Affirming the Association
Annual Alumni Weekend Enables GW Medical Alumni to Reconnect with Classmates and the School that Shaped Their Careers
More than 300 GW medical alumni and guests, faculty, and staff were on hand for this year’s School of Medicine and Health Sciences (SMHS) Alumni Weekend. In addition to the traditional slate of activities, this year’s events included a contingent of medical school alumni who were inducted into a new society geared toward the school’s most senior alumni.
The weekend opened Sept. 20, with the University’s Distinguished Alumni Awards Ceremony. Distinguished Clinical Professor of Medicine at the University of Colorado Medical School Paul D. Miller, M.D. ’70, M.S. ’66, was among six GW graduates to receive 76th annual GW Alumni Achievement Awards.
The following day, former classmates reminisced about the “good old days” at GW, as SMHS honored the Class of ’62 on their 50th reunion at a special luncheon at the Fairmont Hotel. Alumni toasted their golden-anniversary, shared their most memorable experiences from medical school, and marveled at the evolution of SMHS. “So much has changed at GW’s medical school since I went to school here,” said Richard Roberge, M.D. ’62. “It’s like comparing the Revolutionary War to World War II.”
Jeffrey S. Akman, M.D. ’81, G.M.E. ’85, interim vice president for health affairs and dean of SMHS, welcomed the alumni and thanked them for their continued commitment to the GW medical community. The luncheon also served as the induction ceremony for the new H Street Society — a group named after the medical school’s home prior to 1973, at 1335 H Street, N.W. , and designed to offer older alumni a next step in their association with GW.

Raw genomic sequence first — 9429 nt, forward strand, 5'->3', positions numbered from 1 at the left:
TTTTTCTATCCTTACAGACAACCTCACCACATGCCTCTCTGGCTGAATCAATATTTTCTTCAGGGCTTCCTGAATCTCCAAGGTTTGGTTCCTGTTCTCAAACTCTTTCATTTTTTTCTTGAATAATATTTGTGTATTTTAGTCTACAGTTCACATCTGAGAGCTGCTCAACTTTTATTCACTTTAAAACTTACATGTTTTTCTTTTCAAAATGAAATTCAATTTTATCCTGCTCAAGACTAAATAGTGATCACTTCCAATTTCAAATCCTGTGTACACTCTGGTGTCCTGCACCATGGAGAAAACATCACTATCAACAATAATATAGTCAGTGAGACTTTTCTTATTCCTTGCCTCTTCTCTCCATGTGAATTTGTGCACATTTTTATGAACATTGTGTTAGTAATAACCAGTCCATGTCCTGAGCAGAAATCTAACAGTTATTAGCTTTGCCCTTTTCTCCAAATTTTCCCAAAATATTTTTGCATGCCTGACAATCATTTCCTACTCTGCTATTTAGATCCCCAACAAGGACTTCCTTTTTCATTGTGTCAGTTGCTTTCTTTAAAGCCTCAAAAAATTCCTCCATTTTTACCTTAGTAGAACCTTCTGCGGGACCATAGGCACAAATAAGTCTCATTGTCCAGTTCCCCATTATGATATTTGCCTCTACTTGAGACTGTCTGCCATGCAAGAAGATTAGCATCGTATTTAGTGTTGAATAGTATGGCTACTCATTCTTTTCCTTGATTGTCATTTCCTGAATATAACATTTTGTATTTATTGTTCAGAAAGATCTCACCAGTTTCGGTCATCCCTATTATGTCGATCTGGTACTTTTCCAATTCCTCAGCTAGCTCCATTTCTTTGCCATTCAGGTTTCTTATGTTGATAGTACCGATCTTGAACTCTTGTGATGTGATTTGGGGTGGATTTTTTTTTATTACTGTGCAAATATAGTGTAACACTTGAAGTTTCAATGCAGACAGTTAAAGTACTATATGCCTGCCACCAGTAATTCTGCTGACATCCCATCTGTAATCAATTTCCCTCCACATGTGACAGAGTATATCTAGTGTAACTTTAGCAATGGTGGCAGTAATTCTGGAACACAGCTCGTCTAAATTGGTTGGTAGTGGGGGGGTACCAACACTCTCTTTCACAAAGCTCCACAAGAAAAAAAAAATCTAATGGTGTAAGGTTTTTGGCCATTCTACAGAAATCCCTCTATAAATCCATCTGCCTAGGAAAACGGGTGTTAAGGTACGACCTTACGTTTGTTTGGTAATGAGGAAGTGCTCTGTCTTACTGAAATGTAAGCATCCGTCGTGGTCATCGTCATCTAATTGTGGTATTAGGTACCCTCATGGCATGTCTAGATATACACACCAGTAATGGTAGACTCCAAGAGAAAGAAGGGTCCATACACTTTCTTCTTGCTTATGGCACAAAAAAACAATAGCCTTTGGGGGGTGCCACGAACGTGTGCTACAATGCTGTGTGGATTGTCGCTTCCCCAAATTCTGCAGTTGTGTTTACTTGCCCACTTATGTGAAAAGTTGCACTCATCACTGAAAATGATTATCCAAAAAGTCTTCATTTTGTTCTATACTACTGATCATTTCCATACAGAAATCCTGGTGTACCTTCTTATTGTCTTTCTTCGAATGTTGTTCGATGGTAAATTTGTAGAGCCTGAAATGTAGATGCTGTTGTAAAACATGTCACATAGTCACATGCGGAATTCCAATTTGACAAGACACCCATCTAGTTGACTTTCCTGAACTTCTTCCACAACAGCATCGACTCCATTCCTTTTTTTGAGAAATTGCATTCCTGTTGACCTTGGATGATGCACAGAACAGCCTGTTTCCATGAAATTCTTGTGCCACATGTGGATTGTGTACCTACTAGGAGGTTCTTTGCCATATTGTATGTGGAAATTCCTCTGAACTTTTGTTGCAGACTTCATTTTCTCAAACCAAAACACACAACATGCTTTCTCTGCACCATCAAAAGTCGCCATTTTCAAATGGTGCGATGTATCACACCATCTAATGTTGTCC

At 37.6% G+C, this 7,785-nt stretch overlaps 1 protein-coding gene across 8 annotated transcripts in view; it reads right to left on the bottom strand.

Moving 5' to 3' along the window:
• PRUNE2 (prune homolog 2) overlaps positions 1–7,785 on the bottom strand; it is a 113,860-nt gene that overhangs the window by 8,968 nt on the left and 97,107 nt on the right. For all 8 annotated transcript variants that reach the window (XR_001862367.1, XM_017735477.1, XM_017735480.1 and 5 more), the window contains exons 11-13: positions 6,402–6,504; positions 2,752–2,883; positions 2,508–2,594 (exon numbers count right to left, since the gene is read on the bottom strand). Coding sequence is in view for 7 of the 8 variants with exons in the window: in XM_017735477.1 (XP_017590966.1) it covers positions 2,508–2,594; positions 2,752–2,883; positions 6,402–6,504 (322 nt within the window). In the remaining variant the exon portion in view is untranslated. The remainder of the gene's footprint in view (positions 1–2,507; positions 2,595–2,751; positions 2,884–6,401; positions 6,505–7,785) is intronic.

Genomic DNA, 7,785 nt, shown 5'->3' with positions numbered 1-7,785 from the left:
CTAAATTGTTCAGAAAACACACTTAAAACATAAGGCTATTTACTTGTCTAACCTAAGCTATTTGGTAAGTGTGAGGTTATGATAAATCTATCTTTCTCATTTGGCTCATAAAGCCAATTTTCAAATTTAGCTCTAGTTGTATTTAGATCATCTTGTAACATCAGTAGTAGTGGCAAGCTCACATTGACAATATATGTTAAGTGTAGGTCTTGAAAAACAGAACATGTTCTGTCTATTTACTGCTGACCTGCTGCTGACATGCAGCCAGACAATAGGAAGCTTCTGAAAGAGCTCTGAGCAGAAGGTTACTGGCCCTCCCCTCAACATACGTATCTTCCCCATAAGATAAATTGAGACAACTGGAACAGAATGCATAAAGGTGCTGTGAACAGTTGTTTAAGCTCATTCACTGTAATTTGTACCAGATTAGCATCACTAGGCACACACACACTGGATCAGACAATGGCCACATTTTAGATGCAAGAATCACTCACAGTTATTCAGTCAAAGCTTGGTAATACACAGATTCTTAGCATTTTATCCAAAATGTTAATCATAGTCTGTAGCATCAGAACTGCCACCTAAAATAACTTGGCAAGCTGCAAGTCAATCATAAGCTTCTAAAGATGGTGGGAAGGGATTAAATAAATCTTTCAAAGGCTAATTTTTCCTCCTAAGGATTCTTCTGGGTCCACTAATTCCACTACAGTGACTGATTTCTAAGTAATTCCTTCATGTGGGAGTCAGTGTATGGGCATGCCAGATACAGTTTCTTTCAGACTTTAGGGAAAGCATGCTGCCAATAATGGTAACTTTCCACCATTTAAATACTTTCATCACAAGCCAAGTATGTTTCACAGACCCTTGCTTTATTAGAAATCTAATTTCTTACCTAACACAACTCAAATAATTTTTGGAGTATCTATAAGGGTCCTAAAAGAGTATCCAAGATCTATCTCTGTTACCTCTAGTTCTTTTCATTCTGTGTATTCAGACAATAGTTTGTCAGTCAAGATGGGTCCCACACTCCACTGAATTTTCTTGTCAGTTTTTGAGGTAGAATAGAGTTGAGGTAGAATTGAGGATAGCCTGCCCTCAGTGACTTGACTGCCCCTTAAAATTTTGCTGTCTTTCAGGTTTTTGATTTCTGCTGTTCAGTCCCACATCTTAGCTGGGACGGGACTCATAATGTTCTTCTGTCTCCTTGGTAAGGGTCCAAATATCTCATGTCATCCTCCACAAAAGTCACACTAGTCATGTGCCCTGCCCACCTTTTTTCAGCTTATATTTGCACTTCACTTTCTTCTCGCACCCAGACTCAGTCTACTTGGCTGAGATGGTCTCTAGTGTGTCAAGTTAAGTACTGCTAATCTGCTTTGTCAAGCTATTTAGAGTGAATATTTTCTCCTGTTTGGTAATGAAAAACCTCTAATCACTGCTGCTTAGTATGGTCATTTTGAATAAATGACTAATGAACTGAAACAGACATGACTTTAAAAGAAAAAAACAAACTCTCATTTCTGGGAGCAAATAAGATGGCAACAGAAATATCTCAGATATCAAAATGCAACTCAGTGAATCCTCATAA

Addressing current medical students, alumni, faculty, and staff, John C. Pan, M.D. ’70, G.M.E. ’74, executive director and founder of GW’s Center for Integrative Medicine, delivered the fourth annual Allan B. Weingold Lecture, titled “Integrative Medicine, Now and Beyond.” He recalled his personal journey with integrative medicine, which began in 1998 when he took a bold step and left an established career as a gynecologist to practice integrative medicine. Pan defined the principles of integrative medicine, which focuses on whole-patient care and uses complementary and alternative therapeutics to achieve and maintain a healthy lifestyle. “You want to treat the patient who has a headache and not just treat the headache. That is what integrative medicine is all about,” he said.
The weekend also served as the backdrop for the first annual Frank N. Miller Lecture, honoring one of the school’s most influential faculty members. A panel of GW experts — moderated by Alan G. Wasserman, M.D., chair of the department of medicine and Eugene Meyer professor of medicine at SMHS — addressed the future of medicine. Panelists Ramesh Mazahri, M.D., assistant professor of medicine; Robert Zeman, M.D., professor of radiology; and Khashayar Vaziri, M.D., assistant professor of surgery, discussed the influence of innovation in medicine such as robotics as well as new frontiers in the exploration of cardiac catheterization and valve replacement, new technology in coronary computed tomography angiography, and advances in minimally invasive surgery.